Save your city: support Toronto’s public libraries
Vincent Lam, The Star
ll right Torontonians, do you feel like you live in a world-class city now? If you, like me, have developed a sense of disgusted exhaustion at the mention of crack, impaired driving and the mayor’s libidinous habits, please step away from the radio. Close the browser. Smash the television.
Save yourself, your soul and the city. Walk down the street to a branch of the Toronto Public Library. Immerse yourself in a great novel. Voyage through pages. Wander in a house of shared public knowledge. The library was there before this council and this mayor. Crucially, it must remain there after this council and this mayor.
Unlike the current sound and fury from city hall, the library is something that actually matters. One could be forgiven (given the current state of municipal news) for having forgotten that we are headed into a season of municipal budgeting, the effects of which will linger more profoundly than the hangover of any illicit substance used by the mayor.
Ward 2 Councillor Doug Ford (“I’d close a library in a heartbeat”) might not, as he once declared, be able to recognize Margaret Atwood on the street, but councillors should listen to their constituents. A 2011 survey by Forum Research and similar research in 2012 by The Strategic Counsel and the Canadian Centre for Policy Alternatives came to essentially the same conclusion: Torontonians really love their library.
Three out of four households have a Toronto Public Library card. Seventy-two per cent of adults use library services. There were 19 million library visits last year, nearly two million more than the combined attendance at the city’s top 10 cultural, arts, sports and entertainment venues, from the Rogers and Air Canada Centres to the ROM, AGO, CNE, TIFF, Science Centre, Zoo and Canada’s Wonderland.
My kids love some of those attractions, which entertain and educate them once or twice a year. They adore the library. There, they borrow bags of books at a time, which allow them to discover the richness of the world. They also learn that books, and knowledge, are a shared resource.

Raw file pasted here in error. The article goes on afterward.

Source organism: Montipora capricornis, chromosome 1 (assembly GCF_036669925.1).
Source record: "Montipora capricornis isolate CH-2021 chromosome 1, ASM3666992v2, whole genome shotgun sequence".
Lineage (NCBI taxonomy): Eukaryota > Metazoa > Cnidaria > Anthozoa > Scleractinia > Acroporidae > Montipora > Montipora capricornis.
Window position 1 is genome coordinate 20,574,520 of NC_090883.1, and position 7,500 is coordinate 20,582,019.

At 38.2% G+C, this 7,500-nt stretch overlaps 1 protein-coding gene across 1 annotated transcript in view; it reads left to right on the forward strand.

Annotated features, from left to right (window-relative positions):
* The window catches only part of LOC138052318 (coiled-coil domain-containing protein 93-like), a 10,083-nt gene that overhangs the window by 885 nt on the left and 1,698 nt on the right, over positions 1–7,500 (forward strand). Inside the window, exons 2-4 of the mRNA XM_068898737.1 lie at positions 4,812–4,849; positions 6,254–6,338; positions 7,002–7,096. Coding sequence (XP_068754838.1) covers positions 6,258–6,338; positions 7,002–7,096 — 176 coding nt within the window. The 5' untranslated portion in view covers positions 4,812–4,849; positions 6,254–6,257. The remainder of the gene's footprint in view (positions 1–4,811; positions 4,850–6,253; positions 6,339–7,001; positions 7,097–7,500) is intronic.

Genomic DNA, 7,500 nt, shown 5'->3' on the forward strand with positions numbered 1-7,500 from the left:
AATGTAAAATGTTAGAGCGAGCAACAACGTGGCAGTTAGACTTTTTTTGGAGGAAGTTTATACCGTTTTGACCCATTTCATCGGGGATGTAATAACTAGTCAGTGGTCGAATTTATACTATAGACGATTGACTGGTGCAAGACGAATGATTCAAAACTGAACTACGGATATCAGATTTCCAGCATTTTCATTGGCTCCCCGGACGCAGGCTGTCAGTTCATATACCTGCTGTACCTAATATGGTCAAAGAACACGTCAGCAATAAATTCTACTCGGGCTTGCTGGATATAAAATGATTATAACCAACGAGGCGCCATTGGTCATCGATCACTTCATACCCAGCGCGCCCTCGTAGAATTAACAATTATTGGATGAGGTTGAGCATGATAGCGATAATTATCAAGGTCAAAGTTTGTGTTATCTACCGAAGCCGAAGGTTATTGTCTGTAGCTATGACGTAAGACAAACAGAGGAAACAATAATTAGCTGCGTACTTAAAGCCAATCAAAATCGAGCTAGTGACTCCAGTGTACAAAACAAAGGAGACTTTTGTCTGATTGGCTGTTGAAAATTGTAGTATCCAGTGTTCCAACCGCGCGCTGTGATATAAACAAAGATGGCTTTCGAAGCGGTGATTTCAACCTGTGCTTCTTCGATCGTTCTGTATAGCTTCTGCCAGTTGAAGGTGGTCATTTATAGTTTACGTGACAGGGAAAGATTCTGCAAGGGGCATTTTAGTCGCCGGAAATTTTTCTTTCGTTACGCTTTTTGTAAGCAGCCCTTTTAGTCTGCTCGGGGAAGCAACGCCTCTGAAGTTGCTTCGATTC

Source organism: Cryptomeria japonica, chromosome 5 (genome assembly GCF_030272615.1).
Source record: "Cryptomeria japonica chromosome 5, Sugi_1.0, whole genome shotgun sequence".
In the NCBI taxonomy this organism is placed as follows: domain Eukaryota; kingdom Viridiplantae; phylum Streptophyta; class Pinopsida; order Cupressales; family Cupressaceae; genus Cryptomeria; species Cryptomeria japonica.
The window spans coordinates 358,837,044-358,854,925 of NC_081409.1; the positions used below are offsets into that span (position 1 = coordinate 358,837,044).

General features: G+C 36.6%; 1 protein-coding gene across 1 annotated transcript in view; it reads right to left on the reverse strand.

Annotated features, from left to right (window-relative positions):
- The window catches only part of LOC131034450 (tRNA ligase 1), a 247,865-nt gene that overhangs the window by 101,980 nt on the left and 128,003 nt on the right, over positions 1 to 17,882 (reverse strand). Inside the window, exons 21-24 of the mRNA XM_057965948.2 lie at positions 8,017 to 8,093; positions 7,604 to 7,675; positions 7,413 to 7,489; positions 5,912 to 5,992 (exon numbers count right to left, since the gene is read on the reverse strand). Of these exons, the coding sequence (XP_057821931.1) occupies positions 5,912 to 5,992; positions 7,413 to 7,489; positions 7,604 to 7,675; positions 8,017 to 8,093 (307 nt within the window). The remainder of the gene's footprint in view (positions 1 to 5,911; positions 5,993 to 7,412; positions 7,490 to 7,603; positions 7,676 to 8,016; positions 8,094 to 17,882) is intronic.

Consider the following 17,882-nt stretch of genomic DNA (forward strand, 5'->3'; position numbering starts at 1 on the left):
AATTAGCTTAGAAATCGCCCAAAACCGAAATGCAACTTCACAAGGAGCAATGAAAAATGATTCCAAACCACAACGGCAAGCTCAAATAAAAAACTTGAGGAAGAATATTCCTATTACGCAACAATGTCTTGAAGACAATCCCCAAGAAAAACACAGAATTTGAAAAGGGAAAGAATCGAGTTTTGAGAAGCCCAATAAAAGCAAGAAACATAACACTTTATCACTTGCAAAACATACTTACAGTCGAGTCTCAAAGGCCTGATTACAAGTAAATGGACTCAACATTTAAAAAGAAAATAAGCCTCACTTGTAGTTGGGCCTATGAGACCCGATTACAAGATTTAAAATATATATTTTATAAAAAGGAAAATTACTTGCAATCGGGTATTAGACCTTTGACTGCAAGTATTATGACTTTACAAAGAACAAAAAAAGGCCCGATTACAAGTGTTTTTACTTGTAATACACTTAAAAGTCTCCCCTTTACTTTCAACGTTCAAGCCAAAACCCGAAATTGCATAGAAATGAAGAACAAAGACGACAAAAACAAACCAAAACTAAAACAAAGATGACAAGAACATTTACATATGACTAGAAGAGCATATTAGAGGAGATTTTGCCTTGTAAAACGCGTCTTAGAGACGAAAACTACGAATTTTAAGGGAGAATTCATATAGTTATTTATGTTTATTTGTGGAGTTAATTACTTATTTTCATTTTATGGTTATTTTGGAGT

Crucially, the library is a great social equalizer. A new immigrant family to this city can access the same vast collection of intellectual resources as the wealthiest resident of Toronto. A high-quality public library is an integral part of our commitment to a democratic civil society.
Meanwhile, in an age of constrained public budgets and the necessity of deriving value for money, there is hardly a better value proposition. We’re talking 17 cents per day per resident for open access to 11 million items, thousands of programs, such as children’s literacy, job search assistance, pre-retirement seminars and adult literacy. At two pennies of each municipal budget dollar, it’s not as if the Toronto Public Library is an onerous tax burden.
Yet, what I find this more shocking than anything to come out of the mayor’s office is that in the face of delivering such a great gift to the city, the library budget has declined by about $30 million over the last 20 years, and staff positions have been cut by 24 per cent even as population increased by 15 per cent and the number of items checked out rose a remarkable 47 per cent. These cuts to library budgets simply cannot continue. Rather, they need to be reversed if the library is to offer the rich services that Torontonians expect and value from it.
One of the foibles of the Canadian character may be that we struggle to properly appreciate our own greatness. We look for it in the wrong places. We have a blind spot for our solid, true assets while we chase ephemera. We have great hope for the next Leafs season. And the Jays. I will say nothing more about sports. We are in equal parts horrified and transfixed by a clown-like figure in public office.
Meanwhile, in this instance the real tragedy would be if we lose sight of the great institutions, like the Toronto Public Library, which such offices are meant to uphold. If we lose sight of them, we will lose them bit by bit, and this is how Toronto may truly cease to be great.
© 2013 The Star